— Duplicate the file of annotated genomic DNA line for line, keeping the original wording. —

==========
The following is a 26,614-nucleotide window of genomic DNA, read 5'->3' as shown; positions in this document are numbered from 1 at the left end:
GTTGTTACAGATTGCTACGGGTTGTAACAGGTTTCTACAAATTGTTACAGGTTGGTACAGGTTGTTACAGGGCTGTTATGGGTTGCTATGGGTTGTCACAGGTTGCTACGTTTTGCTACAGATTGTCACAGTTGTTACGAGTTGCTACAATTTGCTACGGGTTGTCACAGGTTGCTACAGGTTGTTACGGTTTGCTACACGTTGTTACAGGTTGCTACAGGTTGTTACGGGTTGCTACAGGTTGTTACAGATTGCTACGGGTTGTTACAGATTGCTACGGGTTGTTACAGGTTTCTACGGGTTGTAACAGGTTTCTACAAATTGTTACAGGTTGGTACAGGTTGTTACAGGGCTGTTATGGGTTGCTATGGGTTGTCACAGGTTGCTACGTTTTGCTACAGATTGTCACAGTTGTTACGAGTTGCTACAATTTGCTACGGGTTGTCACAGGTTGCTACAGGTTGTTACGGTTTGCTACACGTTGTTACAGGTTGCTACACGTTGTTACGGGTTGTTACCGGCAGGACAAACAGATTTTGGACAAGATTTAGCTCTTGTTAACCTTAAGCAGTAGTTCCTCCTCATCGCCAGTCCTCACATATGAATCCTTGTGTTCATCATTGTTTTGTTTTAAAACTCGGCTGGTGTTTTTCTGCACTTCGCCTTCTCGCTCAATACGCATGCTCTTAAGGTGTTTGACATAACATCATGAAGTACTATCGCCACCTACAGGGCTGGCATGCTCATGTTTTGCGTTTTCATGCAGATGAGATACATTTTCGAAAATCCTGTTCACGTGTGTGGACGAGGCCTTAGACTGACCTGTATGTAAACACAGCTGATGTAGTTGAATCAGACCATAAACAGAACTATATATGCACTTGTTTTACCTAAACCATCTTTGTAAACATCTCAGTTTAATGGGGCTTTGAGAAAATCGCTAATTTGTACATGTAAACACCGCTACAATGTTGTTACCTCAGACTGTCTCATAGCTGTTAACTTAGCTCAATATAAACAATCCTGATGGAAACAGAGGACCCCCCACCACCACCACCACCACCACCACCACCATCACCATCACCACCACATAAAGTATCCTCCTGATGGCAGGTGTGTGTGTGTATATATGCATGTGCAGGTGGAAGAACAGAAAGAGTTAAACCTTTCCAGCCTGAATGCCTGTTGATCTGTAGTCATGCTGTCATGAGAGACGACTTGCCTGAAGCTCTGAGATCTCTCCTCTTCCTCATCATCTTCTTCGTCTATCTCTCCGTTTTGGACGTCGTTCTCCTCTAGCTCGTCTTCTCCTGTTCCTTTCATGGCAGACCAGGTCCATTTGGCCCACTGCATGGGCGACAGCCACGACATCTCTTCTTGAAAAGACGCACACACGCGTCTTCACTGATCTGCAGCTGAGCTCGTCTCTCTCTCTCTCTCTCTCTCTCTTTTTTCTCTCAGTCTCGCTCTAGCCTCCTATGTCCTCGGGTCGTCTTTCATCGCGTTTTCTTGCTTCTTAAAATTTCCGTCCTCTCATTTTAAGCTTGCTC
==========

The following is a 26,614-nucleotide window of genomic DNA, read 5'->3' as shown; positions in this document are numbered from 1 at the left end:
GTTGTTACAGATTGCTACGGGTTGTAACAGGTTTCTACAAATTGTTACAGGTTGGTACAGGTTGTTACAGGGCTGTTATGGGTTGCTATGGGTTGTCACAGGTTGCTACGTTTTGCTACAGATTGTCACAGTTGTTACGAGTTGCTACAATTTGCTACGGGTTGTCACAGGTTGCTACAGGTTGTTACGGTTTGCTACACGTTGTTACAGGTTGCTACAGGTTGTTACGGGTTGCTACAGGTTGTTACAGATTGCTACGGGTTGTTACAGATTGCTACGGGTTGTTACAGGTTTCTACGGGTTGTAACAGGTTTCTACAAATTGTTACAGGTTGGTACAGGTTGTTACAGGGCTGTTATGGGTTGCTATGGGTTGTCACAGGTTGCTACGTTTTGCTACAGATTGTCACAGTTGTTACGAGTTGCTACAATTTGCTACGGGTTGTCACAGGTTGCTACAGGTTGTTACGGTTTGCTACACGTTGTTACAGGTTGCTACACGTTGTTACGGGTTGTTACCGGCAGGACAAACAGATTTTGGACAAGATTTAGCTCTTGTTAACCTTAAGCAGTAGTTCCTCCTCATCGCCAGTCCTCACATATGAATCCTTGTGTTCATCATTGTTTTGTTTTAAAACTCGGCTGGTGTTTTTCTGCACTTCGCCTTCTCGCTCAATACGCATGCTCTTAAGGTGTTTGACATAACATCATGAAGTACTATCGCCACCTACAGGGCTGGCATGCTCATGTTTTGCGTTTTCATGCAGATGAGATACATTTTCGAAAATCCTGTTCACGTGTGTGGACGAGGCCTTAGACTGACCTGTATGTAAACACAGCTGATGTAGTTGAATCAGACCATAAACAGAACTATATATGCACTTGTTTTACCTAAACCATCTTTGTAAACATCTCAGTTTAATGGGGCTTTGAGAAAATCGCTAATTTGTACATGTAAACACCGCTACAATGTTGTTACCTCAGACTGTCTCATAGCTGTTAACTTAGCTCAATATAAACAATCCTGATGGAAACAGAGGACCCCCCACCACCACCACCACCACCACCACCACCATCACCATCACCACCACATAAAGTATCCTCCTGATGGCAGGTGTGTGTGTGTATATATGCATGTGCAGGTGGAAGAACAGAAAGAGTTAAACCTTTCCAGCCTGAATGCCTGTTGATCTGTAGTCATGCTGTCATGAGAGACGACTTGCCTGAAGCTCTGAGATCTCTCCTCTTCCTCATCATCTTCTTCGTCTATCTCTCCGTTTTGGACGTCGTTCTCCTCTAGCTCGTCTTCTCCTGTTCCTTTCATGGCAGACCAGGTCCATTTGGCCCACTGCATGGGCGACAGCCACGACATCTCTTCTTGAAAAGACGCACACACGCGTCTTCACTGATCTGCAGCTGAGCTCGTCTCTCTCTCTCTCTCTCTCTCTCTTTTTTCTCTCAGTCTCGCTCTAGCCTCCTATGTCCTCGGGTCGTCTTTCATCGCGTTTTCTTGCTTCTTAAAATTTCCGTCCTCTCATTTTAAGCTTGCTC